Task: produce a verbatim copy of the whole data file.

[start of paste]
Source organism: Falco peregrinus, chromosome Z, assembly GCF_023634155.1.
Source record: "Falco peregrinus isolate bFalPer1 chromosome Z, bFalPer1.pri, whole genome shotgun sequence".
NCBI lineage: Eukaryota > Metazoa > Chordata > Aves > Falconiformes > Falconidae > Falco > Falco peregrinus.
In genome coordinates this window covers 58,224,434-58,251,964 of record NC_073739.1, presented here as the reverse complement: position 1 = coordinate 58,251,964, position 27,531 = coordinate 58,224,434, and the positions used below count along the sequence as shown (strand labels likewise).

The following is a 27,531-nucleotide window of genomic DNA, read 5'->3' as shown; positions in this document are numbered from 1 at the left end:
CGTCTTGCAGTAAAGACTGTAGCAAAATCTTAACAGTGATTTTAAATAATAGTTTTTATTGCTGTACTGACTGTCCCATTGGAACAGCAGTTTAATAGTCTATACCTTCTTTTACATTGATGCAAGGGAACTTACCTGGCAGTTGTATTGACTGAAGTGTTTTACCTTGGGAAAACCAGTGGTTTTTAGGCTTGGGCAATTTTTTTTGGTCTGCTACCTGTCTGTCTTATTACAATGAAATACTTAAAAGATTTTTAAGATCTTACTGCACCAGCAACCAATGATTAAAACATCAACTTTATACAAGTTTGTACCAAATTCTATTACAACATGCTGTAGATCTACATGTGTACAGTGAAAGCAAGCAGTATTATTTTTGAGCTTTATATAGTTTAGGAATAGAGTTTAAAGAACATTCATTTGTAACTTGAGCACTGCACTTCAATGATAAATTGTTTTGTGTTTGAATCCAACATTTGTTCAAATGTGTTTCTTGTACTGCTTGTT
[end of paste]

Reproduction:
Source organism: Falco peregrinus, chromosome Z, assembly GCF_023634155.1.
Source record: "Falco peregrinus isolate bFalPer1 chromosome Z, bFalPer1.pri, whole genome shotgun sequence".
NCBI lineage: Eukaryota > Metazoa > Chordata > Aves > Falconiformes > Falconidae > Falco > Falco peregrinus.
In genome coordinates this window covers 58,224,434-58,251,964 of record NC_073739.1, presented here as the reverse complement: position 1 = coordinate 58,251,964, position 27,531 = coordinate 58,224,434, and the positions used below count along the sequence as shown (strand labels likewise).

The following is a 27,531-nucleotide window of genomic DNA, read 5'->3' as shown; positions in this document are numbered from 1 at the left end:
CGTCTTGCAGTAAAGACTGTAGCAAAATCTTAACAGTGATTTTAAATAATAGTTTTTATTGCTGTACTGACTGTCCCATTGGAACAGCAGTTTAATAGTCTATACCTTCTTTTACATTGATGCAAGGGAACTTACCTGGCAGTTGTATTGACTGAAGTGTTTTACCTTGGGAAAACCAGTGGTTTTTAGGCTTGGGCAATTTTTTTTGGTCTGCTACCTGTCTGTCTTATTACAATGAAATACTTAAAAGATTTTTAAGATCTTACTGCACCAGCAACCAATGATTAAAACATCAACTTTATACAAGTTTGTACCAAATTCTATTACAACATGCTGTAGATCTACATGTGTACAGTGAAAGCAAGCAGTATTATTTTTGAGCTTTATATAGTTTAGGAATAGAGTTTAAAGAACATTCATTTGTAACTTGAGCACTGCACTTCAATGATAAATTGTTTTGTGTTTGAATCCAACATTTGTTCAAATGTGTTTCTTGTACTGCTTGTT